CAIRO, Egypt—Compared with its regional neighbors, only Lebanon surpasses Egypt's freedom for the print media. The Committee to Protect Journalists, an international watchdog for press freedom, this month released a report that painted a bleak picture of media in the rest of the Middle East and North Africa.
In 2005, according to the report, Iran banned four newspapers and sentenced an Internet blogger to two years in prison. Religious authorities in Saudi Arabia harassed and detained reporters who questioned the clerical establishment. Three Tunisian journalists, two of them in jail and one under house arrest, staged hunger strikes to draw attention to their cases. Similarly dismal reports came from Yemen, Bahrain, Libya and Sudan.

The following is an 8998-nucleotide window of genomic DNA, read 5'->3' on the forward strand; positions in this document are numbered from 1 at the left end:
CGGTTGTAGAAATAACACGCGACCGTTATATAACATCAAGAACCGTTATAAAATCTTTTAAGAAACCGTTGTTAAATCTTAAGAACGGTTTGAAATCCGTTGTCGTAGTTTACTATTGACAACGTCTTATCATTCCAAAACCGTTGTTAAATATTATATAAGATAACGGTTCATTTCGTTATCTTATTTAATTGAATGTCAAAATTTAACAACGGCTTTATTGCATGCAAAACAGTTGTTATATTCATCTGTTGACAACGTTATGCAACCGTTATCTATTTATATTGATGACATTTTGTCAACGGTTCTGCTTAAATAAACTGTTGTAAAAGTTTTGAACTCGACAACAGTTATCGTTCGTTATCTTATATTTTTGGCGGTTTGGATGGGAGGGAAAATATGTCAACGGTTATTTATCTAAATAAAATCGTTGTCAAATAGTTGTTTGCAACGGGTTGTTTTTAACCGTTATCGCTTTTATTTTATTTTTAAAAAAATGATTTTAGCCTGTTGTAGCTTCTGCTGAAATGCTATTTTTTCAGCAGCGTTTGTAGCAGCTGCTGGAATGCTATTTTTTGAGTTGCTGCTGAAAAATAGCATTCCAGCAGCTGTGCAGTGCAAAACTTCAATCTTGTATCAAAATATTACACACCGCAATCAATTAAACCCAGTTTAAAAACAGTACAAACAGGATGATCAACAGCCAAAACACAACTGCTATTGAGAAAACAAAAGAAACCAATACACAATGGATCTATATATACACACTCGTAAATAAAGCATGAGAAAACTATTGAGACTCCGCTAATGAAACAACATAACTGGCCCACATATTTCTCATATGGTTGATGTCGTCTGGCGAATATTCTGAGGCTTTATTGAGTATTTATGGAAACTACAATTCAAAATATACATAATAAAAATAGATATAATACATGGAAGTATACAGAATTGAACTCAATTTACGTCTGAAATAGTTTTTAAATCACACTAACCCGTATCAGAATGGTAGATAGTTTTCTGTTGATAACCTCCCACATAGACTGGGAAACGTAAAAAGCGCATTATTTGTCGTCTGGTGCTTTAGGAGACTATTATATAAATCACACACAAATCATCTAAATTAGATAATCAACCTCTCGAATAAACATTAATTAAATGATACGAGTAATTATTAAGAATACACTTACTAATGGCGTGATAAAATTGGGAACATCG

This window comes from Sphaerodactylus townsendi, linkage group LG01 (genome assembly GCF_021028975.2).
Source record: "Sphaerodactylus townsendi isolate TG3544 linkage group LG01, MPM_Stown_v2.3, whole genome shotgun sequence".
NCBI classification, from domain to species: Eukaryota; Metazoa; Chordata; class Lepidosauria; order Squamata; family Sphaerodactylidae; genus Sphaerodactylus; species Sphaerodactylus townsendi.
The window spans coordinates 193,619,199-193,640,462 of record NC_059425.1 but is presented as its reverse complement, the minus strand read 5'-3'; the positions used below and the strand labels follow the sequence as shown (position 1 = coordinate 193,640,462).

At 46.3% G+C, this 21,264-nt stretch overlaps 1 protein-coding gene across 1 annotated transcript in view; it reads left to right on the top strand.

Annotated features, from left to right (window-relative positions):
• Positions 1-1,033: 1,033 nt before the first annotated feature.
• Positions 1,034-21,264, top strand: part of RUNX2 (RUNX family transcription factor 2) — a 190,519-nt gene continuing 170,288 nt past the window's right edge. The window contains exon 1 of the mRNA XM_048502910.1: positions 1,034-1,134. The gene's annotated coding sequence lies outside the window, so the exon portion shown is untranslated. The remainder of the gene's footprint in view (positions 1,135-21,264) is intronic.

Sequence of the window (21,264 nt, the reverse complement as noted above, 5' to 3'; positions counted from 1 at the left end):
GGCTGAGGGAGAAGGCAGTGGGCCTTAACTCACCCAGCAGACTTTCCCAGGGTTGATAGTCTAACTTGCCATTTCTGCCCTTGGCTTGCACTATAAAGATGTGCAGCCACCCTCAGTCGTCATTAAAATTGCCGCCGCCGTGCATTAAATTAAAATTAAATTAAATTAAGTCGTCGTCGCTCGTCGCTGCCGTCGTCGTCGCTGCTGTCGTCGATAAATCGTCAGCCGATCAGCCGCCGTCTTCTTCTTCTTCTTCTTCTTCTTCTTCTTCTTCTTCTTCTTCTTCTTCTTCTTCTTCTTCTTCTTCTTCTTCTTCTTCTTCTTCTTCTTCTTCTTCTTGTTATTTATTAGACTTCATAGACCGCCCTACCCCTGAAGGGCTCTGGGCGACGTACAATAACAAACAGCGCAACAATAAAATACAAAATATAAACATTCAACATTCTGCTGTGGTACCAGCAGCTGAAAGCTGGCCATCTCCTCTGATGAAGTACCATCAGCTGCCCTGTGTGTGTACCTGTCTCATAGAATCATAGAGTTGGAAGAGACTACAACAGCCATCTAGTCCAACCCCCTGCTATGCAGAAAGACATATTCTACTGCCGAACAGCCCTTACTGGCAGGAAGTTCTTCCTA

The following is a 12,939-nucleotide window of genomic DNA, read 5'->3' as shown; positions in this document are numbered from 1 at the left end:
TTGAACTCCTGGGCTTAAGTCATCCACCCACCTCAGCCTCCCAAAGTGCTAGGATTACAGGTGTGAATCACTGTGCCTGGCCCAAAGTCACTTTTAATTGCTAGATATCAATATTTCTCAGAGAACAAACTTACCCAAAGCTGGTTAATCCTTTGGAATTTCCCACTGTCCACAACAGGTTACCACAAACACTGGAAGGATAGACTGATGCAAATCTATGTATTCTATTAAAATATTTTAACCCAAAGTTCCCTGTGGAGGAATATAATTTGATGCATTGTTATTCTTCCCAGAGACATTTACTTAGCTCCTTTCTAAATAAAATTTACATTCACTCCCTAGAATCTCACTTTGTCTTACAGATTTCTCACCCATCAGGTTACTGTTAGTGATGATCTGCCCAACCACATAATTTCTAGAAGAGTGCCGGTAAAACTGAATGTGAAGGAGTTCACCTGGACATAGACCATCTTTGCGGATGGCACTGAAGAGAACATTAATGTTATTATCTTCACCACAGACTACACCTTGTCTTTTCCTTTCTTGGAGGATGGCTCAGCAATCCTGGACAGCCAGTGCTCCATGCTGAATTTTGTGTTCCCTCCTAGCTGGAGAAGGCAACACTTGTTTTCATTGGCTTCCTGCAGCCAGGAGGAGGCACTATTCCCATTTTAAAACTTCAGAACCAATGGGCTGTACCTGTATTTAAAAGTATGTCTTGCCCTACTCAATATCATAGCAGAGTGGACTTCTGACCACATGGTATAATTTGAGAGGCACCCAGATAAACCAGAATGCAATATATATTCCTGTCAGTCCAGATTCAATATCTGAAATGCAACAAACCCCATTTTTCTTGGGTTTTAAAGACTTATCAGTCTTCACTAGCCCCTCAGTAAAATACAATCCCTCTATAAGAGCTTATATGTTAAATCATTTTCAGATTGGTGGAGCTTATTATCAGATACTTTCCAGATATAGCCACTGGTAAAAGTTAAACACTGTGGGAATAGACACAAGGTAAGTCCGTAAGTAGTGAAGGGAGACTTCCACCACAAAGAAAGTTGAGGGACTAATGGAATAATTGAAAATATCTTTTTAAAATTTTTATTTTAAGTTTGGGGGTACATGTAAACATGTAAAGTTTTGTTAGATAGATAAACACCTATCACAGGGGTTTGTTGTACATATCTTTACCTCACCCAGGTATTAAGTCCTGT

Even in Egypt, the report found, authorities continued their harassment of journalists during the incendiary election season. And media observers noted that the government still had a long way to go easing restrictions on Egypt's TV and radio stations—an important note in a country with an illiteracy rate that hovers around 50 percent.
"Autocratic governments are realizing that the number of people ready to pay the price for following principles of free speech and free expression is increasing," said Kamal Labidi, a Cairo-based researcher for the Committee to Protect Journalists. "In this part of the world, rulers have been in power for decades, and it's hard for them to accept the idea of letting journalists do their job without restrictions. It's very difficult to loosen their grip when they've been controlling the media for decades."
(c) 2006, Knight Ridder/Tribune Information Services.
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